(RDBMS - relational database management system) A database based on the relational model developed by E.F. Codd. A relational database allows the definition of data structures, storage and retrieval operations and integrity constraints. In such a database the data and relations between them are organised in tables. A table is a collection of records and each record in a table contains the same fields. 

Properties of Relational Tables:

· Values Are Atomic

· Each Row is Unique

· Column Values Are of the Same Kind

· The Sequence of Columns is Insignificant

· The Sequence of Rows is Insignificant

· Each Column Has a Unique Name 

Certain fields may be designated as keys, which means that searches for specific values of that field will use indexing to speed them up. Where fields in two different tables take values from the same set, a join operation can be performed to select related records in the two tables by matching values in those fields. Often, but not always, the fields will have the same name in both tables. For example, an "orders" table might contain (customer-ID, product-code) pairs and a "products" table might contain (product-code, price) pairs so to calculate a given customer's bill you would sum the prices of all products ordered by that customer by joining on the product-code fields of the two tables. This can be extended to joining multiple tables on multiple fields. Because these relationships are only specified at retreival time, relational databases are classed as dynamic database management system. The RELATIONAL database model is based on the Relational Algebra. 

Object/Relational Model

Object/relational database management systems (ORDBMSs) add new object storage capabilities to the relational systems at the core of modern information systems. These new facilities integrate management of traditional fielded data, complex objects such as time-series and geospatial data and diverse binary media such as audio, video, images, and applets. By encapsulating methods with data structures, an ORDBMS server can execute comple x analytical and data manipulation operations to search and transform multimedia and other complex objects.

As an evolutionary technology, the object/relational (OR) approach has inherited the robust transaction- and performance-management features of it s relational ancestor and the flexibility of its object-oriented cousin. Database designers can work with familiar tabular structures and data definition languages (DDLs) while assimilating new object-management possibi lities. Query and procedural languages and call interfaces in ORDBMSs are familiar: SQL3, vendor procedural languages, and ODBC, JDBC, and proprie tary call interfaces are all extensions of RDBMS languages and interfaces. And the leading vendors are, of course, quite well known: IBM, Inform ix, and Oracle.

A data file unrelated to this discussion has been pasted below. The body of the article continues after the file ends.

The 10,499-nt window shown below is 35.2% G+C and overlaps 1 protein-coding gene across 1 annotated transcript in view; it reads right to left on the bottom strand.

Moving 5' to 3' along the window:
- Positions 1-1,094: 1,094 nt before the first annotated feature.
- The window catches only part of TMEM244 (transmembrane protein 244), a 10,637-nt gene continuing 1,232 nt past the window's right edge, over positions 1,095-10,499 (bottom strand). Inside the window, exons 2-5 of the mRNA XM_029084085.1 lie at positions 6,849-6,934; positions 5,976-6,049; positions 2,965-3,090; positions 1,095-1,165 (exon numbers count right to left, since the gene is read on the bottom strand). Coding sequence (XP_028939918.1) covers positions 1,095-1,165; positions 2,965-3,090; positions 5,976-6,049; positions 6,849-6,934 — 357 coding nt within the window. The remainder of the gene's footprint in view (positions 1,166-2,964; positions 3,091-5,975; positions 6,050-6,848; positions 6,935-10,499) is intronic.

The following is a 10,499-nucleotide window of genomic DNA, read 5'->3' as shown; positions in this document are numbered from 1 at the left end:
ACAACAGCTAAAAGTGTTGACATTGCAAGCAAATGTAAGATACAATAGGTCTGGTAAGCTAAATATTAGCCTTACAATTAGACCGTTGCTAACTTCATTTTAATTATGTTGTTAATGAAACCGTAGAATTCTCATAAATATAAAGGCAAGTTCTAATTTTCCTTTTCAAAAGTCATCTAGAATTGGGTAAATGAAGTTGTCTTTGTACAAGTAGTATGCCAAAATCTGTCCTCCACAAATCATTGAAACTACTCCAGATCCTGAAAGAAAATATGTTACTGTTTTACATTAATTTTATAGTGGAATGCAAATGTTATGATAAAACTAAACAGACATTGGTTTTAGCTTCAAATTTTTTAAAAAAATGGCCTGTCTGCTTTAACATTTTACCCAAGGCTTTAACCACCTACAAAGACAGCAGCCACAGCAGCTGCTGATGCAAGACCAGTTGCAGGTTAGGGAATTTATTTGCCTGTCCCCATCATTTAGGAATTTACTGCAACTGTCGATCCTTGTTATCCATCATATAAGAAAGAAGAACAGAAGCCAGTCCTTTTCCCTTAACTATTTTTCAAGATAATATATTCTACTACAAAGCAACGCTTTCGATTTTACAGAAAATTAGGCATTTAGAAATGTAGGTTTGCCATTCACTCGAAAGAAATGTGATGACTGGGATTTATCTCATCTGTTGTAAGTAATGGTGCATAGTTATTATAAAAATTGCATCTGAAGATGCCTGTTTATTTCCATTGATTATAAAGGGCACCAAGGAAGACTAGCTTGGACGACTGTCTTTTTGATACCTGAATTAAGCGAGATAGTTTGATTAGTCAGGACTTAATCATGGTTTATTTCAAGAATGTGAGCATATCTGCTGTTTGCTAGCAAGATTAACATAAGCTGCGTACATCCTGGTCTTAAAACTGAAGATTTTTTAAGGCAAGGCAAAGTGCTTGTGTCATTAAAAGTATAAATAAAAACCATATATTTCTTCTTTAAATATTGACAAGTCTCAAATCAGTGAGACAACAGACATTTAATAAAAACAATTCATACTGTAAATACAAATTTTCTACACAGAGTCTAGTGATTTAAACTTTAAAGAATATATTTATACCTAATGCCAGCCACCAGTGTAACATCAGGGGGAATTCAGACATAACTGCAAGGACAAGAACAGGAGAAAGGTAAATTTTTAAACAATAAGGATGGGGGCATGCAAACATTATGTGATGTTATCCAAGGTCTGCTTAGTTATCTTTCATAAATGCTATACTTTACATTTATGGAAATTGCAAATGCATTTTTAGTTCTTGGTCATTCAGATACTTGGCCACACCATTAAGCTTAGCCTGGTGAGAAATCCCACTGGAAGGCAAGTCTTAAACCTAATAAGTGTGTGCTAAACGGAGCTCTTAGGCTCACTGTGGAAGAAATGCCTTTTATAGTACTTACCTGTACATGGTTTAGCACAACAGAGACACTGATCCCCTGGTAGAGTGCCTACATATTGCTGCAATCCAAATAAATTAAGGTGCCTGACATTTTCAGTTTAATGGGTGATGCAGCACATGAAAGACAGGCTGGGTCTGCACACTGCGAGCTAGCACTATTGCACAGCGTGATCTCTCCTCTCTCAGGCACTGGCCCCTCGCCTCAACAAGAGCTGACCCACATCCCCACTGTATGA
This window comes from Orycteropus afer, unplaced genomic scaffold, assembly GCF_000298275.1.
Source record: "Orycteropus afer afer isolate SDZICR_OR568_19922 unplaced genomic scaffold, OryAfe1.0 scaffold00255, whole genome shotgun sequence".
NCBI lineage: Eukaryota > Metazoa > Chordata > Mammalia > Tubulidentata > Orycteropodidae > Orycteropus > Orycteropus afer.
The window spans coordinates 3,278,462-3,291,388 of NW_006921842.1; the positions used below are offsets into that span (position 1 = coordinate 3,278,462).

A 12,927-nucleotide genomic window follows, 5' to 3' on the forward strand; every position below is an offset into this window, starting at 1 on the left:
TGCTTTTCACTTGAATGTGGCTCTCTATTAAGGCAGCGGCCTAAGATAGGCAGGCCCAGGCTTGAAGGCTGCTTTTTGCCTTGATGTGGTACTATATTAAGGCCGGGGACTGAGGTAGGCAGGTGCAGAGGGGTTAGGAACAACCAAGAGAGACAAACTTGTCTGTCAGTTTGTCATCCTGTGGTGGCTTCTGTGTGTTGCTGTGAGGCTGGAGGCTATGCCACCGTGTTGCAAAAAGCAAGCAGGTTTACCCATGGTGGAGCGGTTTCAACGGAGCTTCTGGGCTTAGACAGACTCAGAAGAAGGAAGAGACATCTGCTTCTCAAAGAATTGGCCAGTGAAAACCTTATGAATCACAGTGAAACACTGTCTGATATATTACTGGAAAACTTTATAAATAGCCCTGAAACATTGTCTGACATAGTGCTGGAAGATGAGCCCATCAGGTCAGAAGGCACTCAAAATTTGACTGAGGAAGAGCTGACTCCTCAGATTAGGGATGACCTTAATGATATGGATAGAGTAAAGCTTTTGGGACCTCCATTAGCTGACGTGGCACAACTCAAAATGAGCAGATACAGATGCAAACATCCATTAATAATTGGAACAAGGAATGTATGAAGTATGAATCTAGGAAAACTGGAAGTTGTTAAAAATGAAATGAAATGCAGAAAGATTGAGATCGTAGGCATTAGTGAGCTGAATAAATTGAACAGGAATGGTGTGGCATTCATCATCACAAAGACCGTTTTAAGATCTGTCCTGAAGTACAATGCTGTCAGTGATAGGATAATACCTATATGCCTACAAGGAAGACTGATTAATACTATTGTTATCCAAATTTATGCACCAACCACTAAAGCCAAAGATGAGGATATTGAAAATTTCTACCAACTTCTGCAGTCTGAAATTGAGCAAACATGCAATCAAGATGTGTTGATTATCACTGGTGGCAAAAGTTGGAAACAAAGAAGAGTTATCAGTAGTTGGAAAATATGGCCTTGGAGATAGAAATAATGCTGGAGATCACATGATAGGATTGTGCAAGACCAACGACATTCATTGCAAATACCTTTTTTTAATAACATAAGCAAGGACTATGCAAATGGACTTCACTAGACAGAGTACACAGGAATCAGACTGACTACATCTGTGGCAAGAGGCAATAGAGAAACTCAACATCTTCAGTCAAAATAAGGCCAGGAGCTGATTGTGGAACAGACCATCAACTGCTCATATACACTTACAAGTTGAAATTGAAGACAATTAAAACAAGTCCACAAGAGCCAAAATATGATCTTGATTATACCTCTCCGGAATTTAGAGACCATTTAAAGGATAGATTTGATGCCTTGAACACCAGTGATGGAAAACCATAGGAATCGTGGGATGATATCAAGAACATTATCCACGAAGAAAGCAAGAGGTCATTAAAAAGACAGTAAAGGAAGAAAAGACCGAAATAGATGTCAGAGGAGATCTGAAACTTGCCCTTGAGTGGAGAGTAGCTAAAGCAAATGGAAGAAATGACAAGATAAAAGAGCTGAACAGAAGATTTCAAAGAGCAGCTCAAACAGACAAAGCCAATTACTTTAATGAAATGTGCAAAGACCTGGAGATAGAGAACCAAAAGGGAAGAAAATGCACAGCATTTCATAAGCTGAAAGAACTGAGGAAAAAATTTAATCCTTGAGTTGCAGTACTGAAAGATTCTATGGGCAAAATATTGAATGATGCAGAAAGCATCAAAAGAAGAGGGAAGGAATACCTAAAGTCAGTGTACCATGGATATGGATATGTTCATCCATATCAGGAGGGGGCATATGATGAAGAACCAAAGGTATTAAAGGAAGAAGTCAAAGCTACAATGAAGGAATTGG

Object-Oriented Model

Object DBMSs add database functionality to object programming languages. They bring much more than persistent storage of programming language objects. Object DBMSs extend the semantics of the C++, Smalltalk and Java object programming languages to provide full-featured database programming capability, while retaining native language compatibility. A major benefit of this approach is the unification of the application and database development into a seamless data model and language environment. As a result, applications require less code, use more natural data modeling, and code bases are easier to maintain. Object developers can write complete database applications with a modest amount of additional effort.

According to Rao (1994), "The object-oriented database (OODB) paradigm is the combination of object-oriented programming language (OOPL) systems and persistent systems. The power of the OODB comes from the seamless treatment of both persistent data, as found in databases, and transient data, as found in executing programs." 

In contrast to a relational DBMS where a complex data structure must be flattened out to fit into tables or joined together from those tables to form the in-memory structure, object DBMSs have no performance overhead to store or retrieve a web or hierarchy of interrelated objects. This one-to-one mapping of object programming language objects to database objects has two benefits over other storage approaches: it provides higher performance management of objects, and it enables better management of the complex interrelationships between objects. This makes object DBMSs better suited to support applications such as financial portfolio risk analysis systems, telecommunications service applications, world wide web document structures, design and manufacturing systems, and hospital patient record systems, which have complex relationships between data.